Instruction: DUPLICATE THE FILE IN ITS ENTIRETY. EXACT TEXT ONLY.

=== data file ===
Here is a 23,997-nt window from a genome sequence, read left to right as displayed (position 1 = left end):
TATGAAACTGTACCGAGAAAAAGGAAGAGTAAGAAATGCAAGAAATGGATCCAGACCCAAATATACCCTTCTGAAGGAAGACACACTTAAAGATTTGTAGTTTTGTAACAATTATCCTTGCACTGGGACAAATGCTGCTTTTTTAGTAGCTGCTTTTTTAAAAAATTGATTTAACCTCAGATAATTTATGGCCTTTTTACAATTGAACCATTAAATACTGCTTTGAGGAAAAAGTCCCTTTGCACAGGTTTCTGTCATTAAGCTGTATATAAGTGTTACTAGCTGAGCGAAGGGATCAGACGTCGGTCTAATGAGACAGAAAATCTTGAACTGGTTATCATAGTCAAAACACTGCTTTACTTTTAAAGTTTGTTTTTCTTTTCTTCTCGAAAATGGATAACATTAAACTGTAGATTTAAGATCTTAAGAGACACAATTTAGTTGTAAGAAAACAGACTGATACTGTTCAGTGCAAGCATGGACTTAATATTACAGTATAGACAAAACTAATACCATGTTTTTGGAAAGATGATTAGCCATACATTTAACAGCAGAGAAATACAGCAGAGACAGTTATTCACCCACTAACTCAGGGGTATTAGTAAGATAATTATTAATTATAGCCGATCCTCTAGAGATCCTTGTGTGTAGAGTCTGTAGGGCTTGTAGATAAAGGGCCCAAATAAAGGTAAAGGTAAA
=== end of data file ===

Here is a 23,997-nt window from a genome sequence, read left to right as displayed (position 1 = left end):
TATGAAACTGTACCGAGAAAAAGGAAGAGTAAGAAATGCAAGAAATGGATCCAGACCCAAATATACCCTTCTGAAGGAAGACACACTTAAAGATTTGTAGTTTTGTAACAATTATCCTTGCACTGGGACAAATGCTGCTTTTTTAGTAGCTGCTTTTTTAAAAAATTGATTTAACCTCAGATAATTTATGGCCTTTTTACAATTGAACCATTAAATACTGCTTTGAGGAAAAAGTCCCTTTGCACAGGTTTCTGTCATTAAGCTGTATATAAGTGTTACTAGCTGAGCGAAGGGATCAGACGTCGGTCTAATGAGACAGAAAATCTTGAACTGGTTATCATAGTCAAAACACTGCTTTACTTTTAAAGTTTGTTTTTCTTTTCTTCTCGAAAATGGATAACATTAAACTGTAGATTTAAGATCTTAAGAGACACAATTTAGTTGTAAGAAAACAGACTGATACTGTTCAGTGCAAGCATGGACTTAATATTACAGTATAGACAAAACTAATACCATGTTTTTGGAAAGATGATTAGCCATACATTTAACAGCAGAGAAATACAGCAGAGACAGTTATTCACCCACTAACTCAGGGGTATTAGTAAGATAATTATTAATTATAGCCGATCCTCTAGAGATCCTTGTGTGTAGAGTCTGTAGGGCTTGTAGATAAAGGGCCCAAATAAAGGTAAAGGTAAA